Those divorcing can encounter what amounts to a series of events instead of a single act. The more complicated your family structure, your financial situation, and your relationship, the more events and documentation will be generated. Read on to find out about some common divorce documents so that you can be ready and prepared when the time comes.
Not all states make this document mandatory, but having a legal separation agreement makes good financial sense. This document can be prepared with the assistance of your divorce law attorney and places several provisions in place to cover issues like child custody, spousal support, debt, and property. The orders issued by the judge during the separation period are temporary in nature and expire with the final divorce decree. Since some divorces can take some time to be resolved, ensuring that these issues are settled is vital.
What used to be known as a custody and visitation plan is now often referred to as a parenting plan. In the best case scenario, you and your spouse are able to come to an agreement over how to share parenting duties. Custody might be classified as physical and legal. One parent often has physical custody of the child while the other parent shares legal custody of the child with the custodial parent. The non-custodial parent uses a visitation agreement that stipulates time spent with the child.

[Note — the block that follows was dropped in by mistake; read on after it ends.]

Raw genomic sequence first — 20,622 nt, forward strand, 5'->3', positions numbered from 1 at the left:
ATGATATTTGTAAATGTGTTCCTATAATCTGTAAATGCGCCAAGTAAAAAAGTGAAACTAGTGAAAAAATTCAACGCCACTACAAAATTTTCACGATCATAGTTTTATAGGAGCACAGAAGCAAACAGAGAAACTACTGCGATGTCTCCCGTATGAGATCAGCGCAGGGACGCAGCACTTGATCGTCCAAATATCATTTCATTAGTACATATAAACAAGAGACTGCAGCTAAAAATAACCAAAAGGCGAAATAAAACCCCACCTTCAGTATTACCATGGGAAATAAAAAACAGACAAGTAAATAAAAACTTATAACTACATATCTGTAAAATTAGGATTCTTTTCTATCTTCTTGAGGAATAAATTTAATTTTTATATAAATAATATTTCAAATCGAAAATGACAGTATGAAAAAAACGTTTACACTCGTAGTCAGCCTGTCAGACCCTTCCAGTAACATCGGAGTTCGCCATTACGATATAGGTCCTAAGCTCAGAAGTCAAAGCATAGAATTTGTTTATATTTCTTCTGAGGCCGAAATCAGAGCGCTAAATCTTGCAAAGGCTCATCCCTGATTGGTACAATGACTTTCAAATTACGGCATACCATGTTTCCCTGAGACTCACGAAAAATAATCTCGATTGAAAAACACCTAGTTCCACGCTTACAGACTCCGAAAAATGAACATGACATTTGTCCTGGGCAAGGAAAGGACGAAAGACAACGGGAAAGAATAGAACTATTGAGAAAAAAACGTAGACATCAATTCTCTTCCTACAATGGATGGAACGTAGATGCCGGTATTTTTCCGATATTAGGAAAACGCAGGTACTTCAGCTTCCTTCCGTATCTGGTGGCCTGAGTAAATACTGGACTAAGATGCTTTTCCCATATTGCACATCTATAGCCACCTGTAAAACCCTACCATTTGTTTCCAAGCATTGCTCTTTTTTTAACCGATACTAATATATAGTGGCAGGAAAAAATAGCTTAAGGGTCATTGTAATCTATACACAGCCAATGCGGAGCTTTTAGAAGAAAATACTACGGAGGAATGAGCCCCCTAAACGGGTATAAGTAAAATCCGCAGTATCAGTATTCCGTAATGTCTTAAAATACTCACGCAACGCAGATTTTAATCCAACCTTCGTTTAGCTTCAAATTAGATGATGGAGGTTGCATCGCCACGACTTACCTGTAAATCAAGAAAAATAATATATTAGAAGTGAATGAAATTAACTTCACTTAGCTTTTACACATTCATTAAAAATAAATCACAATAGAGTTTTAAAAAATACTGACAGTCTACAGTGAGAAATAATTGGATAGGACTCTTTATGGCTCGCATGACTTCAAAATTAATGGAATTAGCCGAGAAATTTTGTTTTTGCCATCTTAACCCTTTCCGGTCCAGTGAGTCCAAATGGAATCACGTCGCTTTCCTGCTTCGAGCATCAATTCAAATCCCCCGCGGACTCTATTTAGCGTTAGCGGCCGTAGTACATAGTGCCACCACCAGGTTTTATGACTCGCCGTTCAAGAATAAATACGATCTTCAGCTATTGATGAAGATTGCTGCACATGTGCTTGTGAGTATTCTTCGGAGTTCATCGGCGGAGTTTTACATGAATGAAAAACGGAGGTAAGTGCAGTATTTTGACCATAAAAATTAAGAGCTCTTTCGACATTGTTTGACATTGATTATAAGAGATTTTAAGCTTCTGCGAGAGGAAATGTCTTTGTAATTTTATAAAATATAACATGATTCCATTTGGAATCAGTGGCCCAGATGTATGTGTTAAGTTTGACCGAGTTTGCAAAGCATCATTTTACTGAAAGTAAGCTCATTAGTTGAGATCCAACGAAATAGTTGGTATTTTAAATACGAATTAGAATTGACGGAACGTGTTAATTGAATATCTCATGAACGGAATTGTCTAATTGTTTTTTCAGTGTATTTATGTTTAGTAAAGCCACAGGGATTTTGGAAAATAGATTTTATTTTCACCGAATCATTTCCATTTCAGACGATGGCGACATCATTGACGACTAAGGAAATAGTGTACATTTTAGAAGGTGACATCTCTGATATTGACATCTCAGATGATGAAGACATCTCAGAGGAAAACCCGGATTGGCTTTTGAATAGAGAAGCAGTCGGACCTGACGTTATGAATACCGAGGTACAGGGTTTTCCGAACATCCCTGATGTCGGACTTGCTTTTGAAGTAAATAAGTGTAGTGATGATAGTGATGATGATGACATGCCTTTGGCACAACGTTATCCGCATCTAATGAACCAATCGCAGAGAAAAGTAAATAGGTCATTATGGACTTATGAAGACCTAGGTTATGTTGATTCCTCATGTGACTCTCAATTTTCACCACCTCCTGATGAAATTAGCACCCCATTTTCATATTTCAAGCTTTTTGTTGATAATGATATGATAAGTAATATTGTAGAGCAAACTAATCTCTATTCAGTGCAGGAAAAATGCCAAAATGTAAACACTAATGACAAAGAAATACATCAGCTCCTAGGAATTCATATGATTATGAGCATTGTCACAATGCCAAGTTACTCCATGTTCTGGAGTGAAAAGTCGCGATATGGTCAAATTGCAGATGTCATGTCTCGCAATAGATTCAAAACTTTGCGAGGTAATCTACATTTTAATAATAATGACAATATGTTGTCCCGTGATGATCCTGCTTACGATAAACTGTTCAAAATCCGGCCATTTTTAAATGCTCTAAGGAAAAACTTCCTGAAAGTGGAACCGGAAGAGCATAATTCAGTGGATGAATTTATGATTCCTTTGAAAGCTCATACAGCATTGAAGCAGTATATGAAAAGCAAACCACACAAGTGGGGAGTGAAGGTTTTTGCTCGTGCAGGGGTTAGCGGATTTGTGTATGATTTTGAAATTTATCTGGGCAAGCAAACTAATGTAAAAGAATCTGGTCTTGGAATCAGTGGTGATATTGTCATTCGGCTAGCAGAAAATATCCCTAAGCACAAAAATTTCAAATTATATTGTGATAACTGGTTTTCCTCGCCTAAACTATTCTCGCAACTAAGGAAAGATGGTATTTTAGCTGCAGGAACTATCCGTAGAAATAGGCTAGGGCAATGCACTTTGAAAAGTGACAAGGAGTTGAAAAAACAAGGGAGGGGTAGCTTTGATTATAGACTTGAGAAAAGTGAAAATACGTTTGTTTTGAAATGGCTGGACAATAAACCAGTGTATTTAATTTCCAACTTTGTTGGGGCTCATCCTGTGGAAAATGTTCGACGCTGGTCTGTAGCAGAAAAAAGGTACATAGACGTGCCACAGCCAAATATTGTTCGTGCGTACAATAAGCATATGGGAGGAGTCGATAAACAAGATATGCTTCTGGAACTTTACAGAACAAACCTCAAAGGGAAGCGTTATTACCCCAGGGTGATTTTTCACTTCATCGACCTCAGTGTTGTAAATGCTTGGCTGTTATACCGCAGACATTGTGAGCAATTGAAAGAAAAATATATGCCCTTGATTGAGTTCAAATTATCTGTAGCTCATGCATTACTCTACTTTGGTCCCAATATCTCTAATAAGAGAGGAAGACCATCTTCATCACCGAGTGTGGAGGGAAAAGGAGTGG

Various Financial Documents
While child custody issues can be contentious and a priority should be placed on the best interest of the child, divorce is primarily a legal parting of financial interests. You will be both presenting documents of your own and requesting documents from your spouse. You and your spouse must divide your debts and your marital property, and information is needed to accomplish this act. Financial disclosures should be voluntary, but orders can be drafted that require you or your spouse to come forward with the below information.
1. Credit card, auto loan, and personal loan information. All debts that you and your spouse have, whether single or jointly, should be disclosed. You will need the creditor's name and address, the account numbers, the loan balance, the name or names on the account, etc.
2. Mortgage information.
3. Tax returns for the last two or so years.
4. Real estate deeds and vehicle titles.
5. Insurance information (life health, etc).
6. Trusts, wills, and other estate documents.
Talk to your divorce attorney to learn more.